A vibrant, beautiful and sometimes gritty city, Nice is full of treasures in her narrow, winding streets, stunning parks and grand boulevards. Once an ancient Greek city, Nice was Italian (Nizza) until 1860, and you can feel her Italian heritage in the narrow dark walkways and sunny piazzas of the old town. The architecture shows her varied history,with stunning art deco hotels, neo-classical villas and belle epoque buildings, while her restaurants and museums further show off her character as a melting pot of cuisines and cultures. Her 'piece de resistance' must certainly be the Promenade des Anglais- that astonishingly pretty palm lined boulevard where crowds walk along, soaking up the sunshine under the palms before the glittering Mediterranean sea.
Mont Boron is a tranquil place of forest and stunning Mediterranean views, sloping down to the sea where the opulent belle epoque villas of Cap de Nice look out across the city of Nice and Cap Ferrat. The area is home to several celebrity mansions, including that of Elton John. On the top of Mount Boron is Fort Mont Alban, built in 1557 in response to the seige of Nice.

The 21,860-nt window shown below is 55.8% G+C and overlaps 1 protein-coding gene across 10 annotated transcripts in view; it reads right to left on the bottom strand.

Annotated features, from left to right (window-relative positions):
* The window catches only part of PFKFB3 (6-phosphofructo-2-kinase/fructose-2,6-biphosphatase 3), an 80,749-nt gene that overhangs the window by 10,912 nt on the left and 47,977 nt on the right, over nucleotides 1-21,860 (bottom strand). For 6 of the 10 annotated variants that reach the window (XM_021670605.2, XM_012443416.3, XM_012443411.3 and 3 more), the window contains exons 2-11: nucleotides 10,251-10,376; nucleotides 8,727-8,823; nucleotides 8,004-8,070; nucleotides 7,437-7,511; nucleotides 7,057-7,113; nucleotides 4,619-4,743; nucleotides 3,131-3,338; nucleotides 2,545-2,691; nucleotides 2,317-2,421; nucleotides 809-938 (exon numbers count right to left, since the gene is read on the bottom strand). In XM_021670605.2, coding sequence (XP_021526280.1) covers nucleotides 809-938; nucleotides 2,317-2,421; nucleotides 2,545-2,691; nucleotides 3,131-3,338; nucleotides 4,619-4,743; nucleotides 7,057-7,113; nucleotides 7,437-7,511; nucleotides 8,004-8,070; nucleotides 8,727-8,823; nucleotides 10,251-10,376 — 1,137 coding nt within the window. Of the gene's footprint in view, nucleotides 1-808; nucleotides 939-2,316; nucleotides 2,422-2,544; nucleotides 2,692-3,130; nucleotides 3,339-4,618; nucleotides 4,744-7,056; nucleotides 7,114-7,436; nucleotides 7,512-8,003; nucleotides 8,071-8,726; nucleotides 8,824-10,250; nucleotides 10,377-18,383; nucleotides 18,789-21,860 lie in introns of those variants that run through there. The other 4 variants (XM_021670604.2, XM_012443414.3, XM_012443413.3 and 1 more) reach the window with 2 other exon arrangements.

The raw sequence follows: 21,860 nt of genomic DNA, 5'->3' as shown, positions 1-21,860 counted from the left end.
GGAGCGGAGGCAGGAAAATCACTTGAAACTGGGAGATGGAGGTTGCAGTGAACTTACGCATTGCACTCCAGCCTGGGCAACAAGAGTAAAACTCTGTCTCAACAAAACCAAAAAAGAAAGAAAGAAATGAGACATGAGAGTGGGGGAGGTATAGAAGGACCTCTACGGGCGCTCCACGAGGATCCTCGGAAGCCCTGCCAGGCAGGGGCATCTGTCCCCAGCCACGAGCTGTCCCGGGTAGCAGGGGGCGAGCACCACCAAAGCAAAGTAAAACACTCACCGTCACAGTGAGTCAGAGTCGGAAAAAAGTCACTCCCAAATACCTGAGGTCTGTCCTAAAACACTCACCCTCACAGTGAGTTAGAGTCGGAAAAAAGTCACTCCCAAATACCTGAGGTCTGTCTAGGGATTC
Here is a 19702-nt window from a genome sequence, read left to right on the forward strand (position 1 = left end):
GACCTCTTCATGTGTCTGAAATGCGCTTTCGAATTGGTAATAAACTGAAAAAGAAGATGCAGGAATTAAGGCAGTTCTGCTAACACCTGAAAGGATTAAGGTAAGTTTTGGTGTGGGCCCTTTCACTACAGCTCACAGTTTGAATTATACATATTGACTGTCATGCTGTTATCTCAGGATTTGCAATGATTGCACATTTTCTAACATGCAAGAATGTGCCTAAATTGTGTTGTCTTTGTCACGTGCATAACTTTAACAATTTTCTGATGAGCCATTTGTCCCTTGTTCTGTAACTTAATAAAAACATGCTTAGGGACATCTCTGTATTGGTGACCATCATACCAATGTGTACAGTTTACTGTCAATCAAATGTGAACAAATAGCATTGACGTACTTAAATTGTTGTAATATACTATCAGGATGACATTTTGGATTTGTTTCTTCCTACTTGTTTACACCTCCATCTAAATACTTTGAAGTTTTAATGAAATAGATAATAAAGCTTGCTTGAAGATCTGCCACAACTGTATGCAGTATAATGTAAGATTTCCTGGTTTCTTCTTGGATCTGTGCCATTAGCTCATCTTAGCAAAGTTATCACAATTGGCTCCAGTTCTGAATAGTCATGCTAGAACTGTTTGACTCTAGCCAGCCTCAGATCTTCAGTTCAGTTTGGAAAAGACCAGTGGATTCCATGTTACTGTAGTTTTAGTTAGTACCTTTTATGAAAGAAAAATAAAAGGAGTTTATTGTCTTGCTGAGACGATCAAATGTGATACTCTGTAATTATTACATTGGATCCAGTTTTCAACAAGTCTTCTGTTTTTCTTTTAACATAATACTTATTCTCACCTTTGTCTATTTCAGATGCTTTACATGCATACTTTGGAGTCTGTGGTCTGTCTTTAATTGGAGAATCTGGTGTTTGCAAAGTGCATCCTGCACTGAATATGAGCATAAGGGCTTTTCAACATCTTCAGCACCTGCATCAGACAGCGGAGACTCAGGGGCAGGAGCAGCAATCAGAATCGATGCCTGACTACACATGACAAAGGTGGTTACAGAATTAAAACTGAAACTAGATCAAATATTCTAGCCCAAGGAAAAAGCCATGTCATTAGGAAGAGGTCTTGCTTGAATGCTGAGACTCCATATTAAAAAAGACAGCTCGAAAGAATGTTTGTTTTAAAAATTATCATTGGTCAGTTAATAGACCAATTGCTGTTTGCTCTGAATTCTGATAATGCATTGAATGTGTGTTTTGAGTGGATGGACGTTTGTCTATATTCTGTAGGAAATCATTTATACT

With over 2500 hours of sunshine every year, Nice boasts an exceptionally mild climate. The average daily temperature hovers around 15oC, soaring up to 40oC in July-August and rarely dipping below 5oC in winter (November-February). In summer the water temperature is a languid 20-25oC.
May and June are the most pleasant months, followed by September and October. Partygoers will enjoy the Carnival de Nice in February. Skiing can be enjoyed during the winter in Auron, about 90km from Nice.
Nice Culture and History
History of Nice
The history of Nice can be traced back to earliest times, although exactly how far back is a matter of some discussion. Some believe that, according to archaeological evidence, it dates back many thousands of years. Others believe that it was founded by the Greeks of Marseille in 350 BC. Known as Nikaia, or 'The City of Victory', it rapidly grew into a busy trading centre.